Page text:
After the central government’s push in the budget for vaccination of girls in the age group of 9-14 years to prevent cervical cancer and the Union health ministry’s plans to include HPV vaccine in the Universal Immunization Program, a top epidemiologist says that it will be nothing but a waste of public funds if it is included in UIP as it would be a scientific blunder by eliminating the control group which can only establish the efficacy of preventing the deadly disease.
The Union Health Ministry had last month said that it is closely monitoring incidences of cervical cancer in the country and is in regular touch with states and various health departments on this. India is home to about 16 per cent of the world’s women, but accounts for about a quarter of all cervical cancer incidences and nearly a third of global cervical cancer deaths.
“Keep in mind that the average age of getting cervical cancer is 50 years, about 4 decades later. Will the promise of the vaccine to prevent cervical cancer hold good 4 decades down the line? These are some serious questions which cannot be wished away by frivolous stunts. We need solid evidence. Propaganda is short-lived and often backfires. What is the current evidence?”, said Dr Amitav Banerjee, top epidemiologist.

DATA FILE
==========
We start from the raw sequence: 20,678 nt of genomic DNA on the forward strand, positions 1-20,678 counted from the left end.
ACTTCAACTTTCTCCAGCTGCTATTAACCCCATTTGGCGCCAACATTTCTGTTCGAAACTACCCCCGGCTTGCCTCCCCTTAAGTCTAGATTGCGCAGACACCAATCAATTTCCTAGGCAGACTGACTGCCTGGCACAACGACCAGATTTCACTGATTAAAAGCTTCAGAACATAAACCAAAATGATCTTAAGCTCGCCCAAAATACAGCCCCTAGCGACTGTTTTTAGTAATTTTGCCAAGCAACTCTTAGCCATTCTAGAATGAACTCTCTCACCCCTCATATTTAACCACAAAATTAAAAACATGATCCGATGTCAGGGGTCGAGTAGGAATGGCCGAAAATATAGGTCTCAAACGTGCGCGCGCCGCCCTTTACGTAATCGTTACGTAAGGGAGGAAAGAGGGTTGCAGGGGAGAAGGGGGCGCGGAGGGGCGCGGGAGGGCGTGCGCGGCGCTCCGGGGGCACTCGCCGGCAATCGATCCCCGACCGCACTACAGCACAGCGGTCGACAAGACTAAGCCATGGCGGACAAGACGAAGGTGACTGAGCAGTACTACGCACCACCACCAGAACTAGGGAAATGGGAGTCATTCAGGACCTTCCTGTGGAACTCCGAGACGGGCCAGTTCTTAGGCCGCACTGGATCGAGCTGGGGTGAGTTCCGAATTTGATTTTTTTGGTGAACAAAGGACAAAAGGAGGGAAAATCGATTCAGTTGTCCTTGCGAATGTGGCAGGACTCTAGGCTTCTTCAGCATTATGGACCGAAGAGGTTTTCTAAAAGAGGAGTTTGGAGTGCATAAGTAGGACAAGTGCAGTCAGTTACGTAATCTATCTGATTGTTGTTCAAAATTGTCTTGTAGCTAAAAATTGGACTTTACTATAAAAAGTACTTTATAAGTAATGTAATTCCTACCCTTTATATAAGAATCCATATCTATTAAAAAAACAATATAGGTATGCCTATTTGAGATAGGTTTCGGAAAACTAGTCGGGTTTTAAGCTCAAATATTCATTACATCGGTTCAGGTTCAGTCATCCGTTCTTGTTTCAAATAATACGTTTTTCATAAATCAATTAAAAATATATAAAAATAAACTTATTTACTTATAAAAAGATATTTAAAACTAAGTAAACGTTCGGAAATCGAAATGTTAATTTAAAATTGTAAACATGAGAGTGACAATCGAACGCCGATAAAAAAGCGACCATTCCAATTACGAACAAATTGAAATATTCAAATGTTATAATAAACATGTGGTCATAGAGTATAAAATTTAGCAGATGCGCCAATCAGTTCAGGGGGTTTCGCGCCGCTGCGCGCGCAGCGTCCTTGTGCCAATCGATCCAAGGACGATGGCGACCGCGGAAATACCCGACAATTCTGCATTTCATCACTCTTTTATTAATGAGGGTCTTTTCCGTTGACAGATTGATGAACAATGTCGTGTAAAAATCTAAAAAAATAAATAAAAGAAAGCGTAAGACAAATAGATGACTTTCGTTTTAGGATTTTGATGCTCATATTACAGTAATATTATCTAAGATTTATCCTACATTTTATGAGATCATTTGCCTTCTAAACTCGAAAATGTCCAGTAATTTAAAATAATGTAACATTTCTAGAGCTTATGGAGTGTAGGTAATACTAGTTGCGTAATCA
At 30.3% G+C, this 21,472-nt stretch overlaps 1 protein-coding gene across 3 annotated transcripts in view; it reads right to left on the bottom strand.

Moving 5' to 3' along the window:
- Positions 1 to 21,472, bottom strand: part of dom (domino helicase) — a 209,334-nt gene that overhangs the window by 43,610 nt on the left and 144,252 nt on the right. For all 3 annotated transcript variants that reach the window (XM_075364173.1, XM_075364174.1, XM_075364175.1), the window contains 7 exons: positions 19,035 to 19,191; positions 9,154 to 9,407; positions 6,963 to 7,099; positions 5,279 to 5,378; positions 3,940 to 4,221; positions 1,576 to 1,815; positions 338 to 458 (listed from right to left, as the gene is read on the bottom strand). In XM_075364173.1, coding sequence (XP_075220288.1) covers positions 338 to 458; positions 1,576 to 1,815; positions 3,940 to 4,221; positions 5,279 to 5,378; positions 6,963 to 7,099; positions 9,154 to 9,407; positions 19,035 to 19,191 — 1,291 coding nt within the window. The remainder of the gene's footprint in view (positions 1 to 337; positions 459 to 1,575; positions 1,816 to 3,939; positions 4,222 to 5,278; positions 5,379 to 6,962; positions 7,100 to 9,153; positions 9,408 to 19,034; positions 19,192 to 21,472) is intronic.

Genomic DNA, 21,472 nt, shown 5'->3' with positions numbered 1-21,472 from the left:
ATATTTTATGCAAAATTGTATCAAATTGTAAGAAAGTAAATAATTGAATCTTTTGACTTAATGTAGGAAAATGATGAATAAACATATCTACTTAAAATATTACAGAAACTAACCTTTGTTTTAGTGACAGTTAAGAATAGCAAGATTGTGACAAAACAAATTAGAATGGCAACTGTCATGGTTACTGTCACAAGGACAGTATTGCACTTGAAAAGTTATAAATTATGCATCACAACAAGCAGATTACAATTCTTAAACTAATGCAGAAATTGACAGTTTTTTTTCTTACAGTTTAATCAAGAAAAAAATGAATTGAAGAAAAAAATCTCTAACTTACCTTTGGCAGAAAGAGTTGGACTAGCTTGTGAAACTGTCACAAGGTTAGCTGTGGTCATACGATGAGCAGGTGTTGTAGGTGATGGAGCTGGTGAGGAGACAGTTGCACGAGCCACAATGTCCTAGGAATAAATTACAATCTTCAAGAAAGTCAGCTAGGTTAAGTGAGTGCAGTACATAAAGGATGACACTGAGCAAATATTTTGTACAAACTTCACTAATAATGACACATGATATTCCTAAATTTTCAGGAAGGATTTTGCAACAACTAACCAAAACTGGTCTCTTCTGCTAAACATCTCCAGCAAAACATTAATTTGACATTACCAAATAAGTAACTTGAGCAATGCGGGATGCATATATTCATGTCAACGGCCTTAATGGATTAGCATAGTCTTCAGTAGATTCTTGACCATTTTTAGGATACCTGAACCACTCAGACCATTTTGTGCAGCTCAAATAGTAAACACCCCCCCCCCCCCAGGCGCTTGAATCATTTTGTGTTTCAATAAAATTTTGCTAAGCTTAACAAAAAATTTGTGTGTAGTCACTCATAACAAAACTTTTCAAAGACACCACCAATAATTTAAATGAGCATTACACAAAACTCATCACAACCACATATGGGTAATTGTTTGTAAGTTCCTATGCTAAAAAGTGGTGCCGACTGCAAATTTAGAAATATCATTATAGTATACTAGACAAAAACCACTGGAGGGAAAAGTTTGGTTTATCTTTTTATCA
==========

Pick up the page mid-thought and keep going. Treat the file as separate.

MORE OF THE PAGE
He claimed that nobody knows for sure but the concept of prevention by vaccination is based on the fact that one of the causes for cervical cancer is the HPV virus which has over 200 types. Types 16 and 18 have been associated with precancerous lesions of cervical cancer, while types 6 & 11 are associated with genital warts.
Cervical cancer is the fourth most common cancer in women. In 2018, an estimated 570 000 women were diagnosed with cervical cancer worldwide and about 311 000 women died from the disease. Globally, cervical cancer is the fourth most common cancer in women, with 604 000 new cases in 2020. About 90% of the 342 000 deaths caused by cervical cancer occurred in low- and middle-income countries. The highest rates of cervical cancer incidence and mortality are in sub-Saharan Africa (SSA), Central America and South-East Asia. Regional differences in the cervical cancer burden are related to inequalities in access to vaccination, screening and treatment services, risk factors including HIV prevalence, and social and economic determinants such as sex, gender biases and poverty, said the World Health Organization.